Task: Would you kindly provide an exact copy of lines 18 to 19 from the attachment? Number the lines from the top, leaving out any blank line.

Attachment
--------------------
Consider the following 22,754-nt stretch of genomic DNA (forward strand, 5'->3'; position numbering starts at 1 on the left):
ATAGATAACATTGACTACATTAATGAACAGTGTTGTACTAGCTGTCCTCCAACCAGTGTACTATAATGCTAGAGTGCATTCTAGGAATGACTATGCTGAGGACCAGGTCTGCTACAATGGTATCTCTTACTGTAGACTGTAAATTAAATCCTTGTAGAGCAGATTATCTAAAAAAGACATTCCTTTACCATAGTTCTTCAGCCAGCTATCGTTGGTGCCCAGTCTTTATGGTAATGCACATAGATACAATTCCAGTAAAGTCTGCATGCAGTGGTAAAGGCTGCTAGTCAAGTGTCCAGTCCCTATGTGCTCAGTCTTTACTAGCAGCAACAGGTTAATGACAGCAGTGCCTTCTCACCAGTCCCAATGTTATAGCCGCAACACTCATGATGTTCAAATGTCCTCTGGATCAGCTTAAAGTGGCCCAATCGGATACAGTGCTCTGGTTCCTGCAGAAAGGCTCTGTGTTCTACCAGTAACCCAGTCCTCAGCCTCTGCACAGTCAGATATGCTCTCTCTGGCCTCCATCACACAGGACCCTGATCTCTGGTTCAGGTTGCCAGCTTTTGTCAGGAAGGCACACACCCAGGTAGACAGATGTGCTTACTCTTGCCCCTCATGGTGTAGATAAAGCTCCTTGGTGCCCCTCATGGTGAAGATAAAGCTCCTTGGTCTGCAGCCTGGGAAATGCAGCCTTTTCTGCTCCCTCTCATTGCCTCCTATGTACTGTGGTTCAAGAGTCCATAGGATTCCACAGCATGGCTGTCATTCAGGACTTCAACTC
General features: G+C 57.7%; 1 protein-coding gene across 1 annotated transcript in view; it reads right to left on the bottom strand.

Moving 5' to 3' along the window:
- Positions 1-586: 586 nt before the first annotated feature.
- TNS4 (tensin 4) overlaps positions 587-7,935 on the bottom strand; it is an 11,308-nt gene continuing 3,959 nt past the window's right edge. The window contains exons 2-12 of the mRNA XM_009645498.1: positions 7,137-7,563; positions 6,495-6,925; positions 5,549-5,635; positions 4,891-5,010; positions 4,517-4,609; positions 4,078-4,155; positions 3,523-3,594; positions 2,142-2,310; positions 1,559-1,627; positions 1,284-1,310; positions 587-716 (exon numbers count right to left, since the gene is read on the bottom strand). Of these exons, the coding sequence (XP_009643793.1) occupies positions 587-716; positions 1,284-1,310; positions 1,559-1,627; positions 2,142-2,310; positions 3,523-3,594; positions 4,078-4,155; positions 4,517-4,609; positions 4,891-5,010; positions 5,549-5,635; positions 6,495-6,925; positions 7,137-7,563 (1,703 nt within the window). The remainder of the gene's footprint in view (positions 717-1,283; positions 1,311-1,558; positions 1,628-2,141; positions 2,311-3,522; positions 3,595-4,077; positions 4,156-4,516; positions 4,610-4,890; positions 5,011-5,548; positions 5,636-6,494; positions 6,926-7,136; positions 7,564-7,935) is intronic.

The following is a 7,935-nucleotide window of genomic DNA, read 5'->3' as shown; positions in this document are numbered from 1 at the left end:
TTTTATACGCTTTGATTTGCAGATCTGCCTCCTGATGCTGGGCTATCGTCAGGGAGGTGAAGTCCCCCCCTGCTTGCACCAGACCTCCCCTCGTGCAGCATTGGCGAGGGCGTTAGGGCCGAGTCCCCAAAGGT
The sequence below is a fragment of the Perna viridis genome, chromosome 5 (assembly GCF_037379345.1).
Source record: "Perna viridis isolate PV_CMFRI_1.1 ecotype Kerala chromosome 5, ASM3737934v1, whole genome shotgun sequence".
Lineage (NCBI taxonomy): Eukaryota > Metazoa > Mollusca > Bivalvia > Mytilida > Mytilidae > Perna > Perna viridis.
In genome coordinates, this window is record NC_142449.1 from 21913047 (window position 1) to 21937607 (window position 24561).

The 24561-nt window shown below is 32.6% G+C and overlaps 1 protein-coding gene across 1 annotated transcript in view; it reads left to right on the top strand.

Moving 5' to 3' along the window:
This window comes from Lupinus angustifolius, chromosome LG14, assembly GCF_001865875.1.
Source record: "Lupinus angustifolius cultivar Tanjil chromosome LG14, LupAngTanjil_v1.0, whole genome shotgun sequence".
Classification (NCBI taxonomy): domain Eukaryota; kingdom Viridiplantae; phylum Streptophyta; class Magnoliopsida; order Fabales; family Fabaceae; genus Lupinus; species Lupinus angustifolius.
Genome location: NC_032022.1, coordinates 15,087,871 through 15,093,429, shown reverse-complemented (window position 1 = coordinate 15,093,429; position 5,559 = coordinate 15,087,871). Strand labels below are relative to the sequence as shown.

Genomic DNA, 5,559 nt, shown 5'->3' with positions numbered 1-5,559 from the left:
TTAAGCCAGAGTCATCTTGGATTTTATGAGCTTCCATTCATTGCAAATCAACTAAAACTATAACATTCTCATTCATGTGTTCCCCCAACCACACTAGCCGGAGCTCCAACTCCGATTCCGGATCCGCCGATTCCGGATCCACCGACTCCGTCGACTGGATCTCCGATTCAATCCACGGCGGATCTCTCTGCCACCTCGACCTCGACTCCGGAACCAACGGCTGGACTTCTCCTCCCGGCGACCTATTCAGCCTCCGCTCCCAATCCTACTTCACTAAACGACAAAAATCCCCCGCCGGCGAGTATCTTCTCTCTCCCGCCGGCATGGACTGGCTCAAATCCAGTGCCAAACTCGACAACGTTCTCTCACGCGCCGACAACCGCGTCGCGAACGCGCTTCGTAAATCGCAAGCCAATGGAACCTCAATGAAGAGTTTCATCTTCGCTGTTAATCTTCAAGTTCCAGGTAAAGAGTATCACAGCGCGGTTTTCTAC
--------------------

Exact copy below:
Genome location: NC_032022.1, coordinates 15,087,871 through 15,093,429, shown reverse-complemented (window position 1 = coordinate 15,093,429; position 5,559 = coordinate 15,087,871). Strand labels below are relative to the sequence as shown.

Genomic DNA, 5,559 nt, shown 5'->3' with positions numbered 1-5,559 from the left: